“Students clearly still want the on-campus experience – they’re very keen to be back," Riordan said.

"We must never forget a university education is an holistic education that includes sitting in lecture theatres and seminars but also engaging in a wide range of other activities," Boyle added.

This week, the government said students in Wales would be able to form 'contact groups' of between six and 30 people, depending on the setting; as well as remove the two-metre social-distancing guidelines in universities, with the aim of making it easier to allow more in-person learning.

Travel restrictions and Brexit shake up futures for international students

While the lockdown rules in Wales and the rest of the UK are being lifted, ongoing measures restricting overseas travel mean international students are facing a more uncertain future still.

Universities rely on international students, not just for the fees they pay but also for their contribution to key principles of higher education: the exchange of culture and ideas, opportunities to broaden horizons, and the ability to attract the world's best and brightest to these shores.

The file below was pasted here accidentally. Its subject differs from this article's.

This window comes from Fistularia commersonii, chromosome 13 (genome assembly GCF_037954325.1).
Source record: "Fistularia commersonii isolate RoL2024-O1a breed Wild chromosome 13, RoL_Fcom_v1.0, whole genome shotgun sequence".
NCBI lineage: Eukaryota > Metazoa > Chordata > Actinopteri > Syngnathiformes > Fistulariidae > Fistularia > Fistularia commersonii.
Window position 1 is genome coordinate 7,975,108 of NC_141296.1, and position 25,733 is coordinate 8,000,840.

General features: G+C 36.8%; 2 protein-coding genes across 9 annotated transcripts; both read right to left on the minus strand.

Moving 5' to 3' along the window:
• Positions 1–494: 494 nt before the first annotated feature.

Professor Tim Woods, Aberystwyth University's pro vice-chancellor, said the "big uncertainty" facing institutions was how the so-called 'red list' of countries with banned travel would affect overseas students and "whether that will put them off coming to the UK or not".

An extension of the student visa deadline would give students and universities more comfort, although the numbers of study applications from outside Europe have so far remained strong, boosted partly by other countries' border policies.

"We’ve undoubtedly benefited from the fact Australia – a big competitor – has had its borders closed for some time," Riordan said, but competition for international students is likely to increase when the pandemic wanes.

But politics has played as much of a role in this as has coronavirus. Take the United States, where a change in leadership could now mean more overseas students look to enroll in US colleges rather than the UK.